The Struggle with a Dental Visit
Myasthenia gravis (MG) is an autoimmune disorder that creates challenges for our medical and dental care. You may not be accustomed to having to research every aspect of your care, but as those with MG know, it's something we do.1
There are many medications that can interact either with our treatment for myasthenia or for the disorder itself. In addition, oral hygiene and care can also provide more challenges.1
Communicate with your doctors
When visiting your dental practitioner, you should be sure all staff involved in your treatment are aware of your special needs. Before having work done on your teeth, talk with your neurologist first. See if there are special steps you need to take prior to your dental visit.
My neurologist wanted me off my CellCept prior to having any teeth pulled. Depending on the treatment you will be receiving, your doctor may want you on antibiotics prior to your visit. You also might want to discuss whether you should increase your steroid dose before stressful or complicated dental procedures or before undergoing general anesthesia.
For me, it’s never a good idea to schedule an appointment when my secretions are high. During any procedure, my dental staff should be vigilant about protecting my throat from water and debris.
Make sure the office is prepared
Ask your neurologist what medications may interact with your treatment or MG. Take that information with you to your dental appointment and share it with your caregivers. They should also know what to watch for should there be complications. Ask about their training and equipment used in resuscitation.
They should have resuscitation equipment in the office and a staff that knows what to do. They also should know medication to counteract the drugs they give you. If a respiratory collapse does occur, the dental staff should be trained and able to perform basic CPR until the ambulance arrives.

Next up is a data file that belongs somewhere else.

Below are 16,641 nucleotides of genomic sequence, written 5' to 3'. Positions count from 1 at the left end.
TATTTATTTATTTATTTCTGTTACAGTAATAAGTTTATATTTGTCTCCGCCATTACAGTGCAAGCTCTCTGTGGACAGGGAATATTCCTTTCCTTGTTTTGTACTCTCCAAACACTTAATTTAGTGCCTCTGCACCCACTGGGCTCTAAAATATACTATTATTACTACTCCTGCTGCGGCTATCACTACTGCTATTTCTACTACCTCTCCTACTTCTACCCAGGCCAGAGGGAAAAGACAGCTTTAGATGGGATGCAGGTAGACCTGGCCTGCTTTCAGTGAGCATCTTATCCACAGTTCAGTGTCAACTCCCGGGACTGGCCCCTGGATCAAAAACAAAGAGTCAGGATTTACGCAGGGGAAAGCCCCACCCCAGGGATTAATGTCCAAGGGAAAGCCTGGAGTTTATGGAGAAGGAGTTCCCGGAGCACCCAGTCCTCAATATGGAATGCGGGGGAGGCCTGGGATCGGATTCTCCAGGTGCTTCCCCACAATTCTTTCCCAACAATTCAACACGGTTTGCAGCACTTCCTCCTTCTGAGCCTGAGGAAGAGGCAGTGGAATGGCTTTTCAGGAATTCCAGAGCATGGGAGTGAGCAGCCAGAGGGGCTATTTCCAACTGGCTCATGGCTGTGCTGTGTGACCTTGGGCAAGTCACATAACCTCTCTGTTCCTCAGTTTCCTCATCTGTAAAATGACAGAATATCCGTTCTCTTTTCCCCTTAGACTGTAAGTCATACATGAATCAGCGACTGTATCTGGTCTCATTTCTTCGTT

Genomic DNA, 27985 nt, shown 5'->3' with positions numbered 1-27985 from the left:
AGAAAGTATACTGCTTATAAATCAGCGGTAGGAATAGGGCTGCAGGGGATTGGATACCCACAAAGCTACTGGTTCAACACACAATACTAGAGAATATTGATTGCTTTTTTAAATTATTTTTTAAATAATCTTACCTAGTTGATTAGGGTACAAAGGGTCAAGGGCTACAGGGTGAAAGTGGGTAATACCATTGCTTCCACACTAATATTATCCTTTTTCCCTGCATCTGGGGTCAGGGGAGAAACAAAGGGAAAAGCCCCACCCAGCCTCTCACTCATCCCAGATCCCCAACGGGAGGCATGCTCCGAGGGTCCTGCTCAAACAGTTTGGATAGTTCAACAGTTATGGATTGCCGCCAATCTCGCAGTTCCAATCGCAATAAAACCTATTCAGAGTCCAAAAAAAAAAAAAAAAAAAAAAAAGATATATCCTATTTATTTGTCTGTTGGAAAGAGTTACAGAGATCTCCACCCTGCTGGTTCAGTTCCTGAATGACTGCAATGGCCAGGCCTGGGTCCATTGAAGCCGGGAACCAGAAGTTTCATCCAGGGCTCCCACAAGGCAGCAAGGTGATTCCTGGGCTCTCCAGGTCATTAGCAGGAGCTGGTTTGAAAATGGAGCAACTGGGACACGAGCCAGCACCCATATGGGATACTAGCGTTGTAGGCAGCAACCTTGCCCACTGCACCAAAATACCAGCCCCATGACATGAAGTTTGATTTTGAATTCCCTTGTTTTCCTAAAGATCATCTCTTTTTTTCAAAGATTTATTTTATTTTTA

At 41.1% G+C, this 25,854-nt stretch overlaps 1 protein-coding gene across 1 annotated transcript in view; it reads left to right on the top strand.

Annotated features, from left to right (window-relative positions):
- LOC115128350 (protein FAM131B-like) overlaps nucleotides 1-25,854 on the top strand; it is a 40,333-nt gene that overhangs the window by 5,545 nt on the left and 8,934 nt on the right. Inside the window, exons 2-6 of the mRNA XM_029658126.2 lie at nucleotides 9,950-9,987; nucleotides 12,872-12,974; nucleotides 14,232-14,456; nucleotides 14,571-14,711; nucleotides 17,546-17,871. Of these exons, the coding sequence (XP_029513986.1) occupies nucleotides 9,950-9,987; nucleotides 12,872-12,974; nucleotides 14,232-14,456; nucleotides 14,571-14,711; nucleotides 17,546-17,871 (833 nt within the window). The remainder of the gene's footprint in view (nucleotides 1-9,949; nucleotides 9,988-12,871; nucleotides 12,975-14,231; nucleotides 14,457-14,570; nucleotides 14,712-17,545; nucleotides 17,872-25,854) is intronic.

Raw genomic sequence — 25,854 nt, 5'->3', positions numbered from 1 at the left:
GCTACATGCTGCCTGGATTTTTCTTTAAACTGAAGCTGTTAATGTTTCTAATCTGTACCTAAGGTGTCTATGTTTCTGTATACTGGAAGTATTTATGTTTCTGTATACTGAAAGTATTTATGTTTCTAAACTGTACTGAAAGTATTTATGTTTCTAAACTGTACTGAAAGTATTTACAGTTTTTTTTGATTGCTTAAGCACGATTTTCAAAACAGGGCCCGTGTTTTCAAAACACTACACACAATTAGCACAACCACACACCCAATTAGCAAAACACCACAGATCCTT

Dentists do have suction devices for the dental procedure and those can be used to suction secretions in an emergency situation.1
Your dental treatment may need to be altered to accommodate your altered muscle strength. Be sure to identify any MG weakness or crisis, as you know, MG thrives on stress. Schedule shorter appointments. You may not be able to tolerate longer appointments, so talk with your dentist and try to spread the work out as needed.
Some MG medications, such as Mestinon, are quick acting, which means they start working within about 1 an hour after taking them. Check with your neurologist to see if you need to schedule early for that reason.
If you are one of those patients that suffers from frequent or significant exacerbations of the throat, respiratory tracts, or generalized weakness, it may be best to treat you in a hospital setting or a facility with all the appropriate emergency equipment and qualified staff.
Though I stated to make sure your dentist has these emergency equipment and supplies in their office, hospitals are generally a safer alternative for those of us with serious exacerbations.
Have you made any MG-friendly adaptations to your home?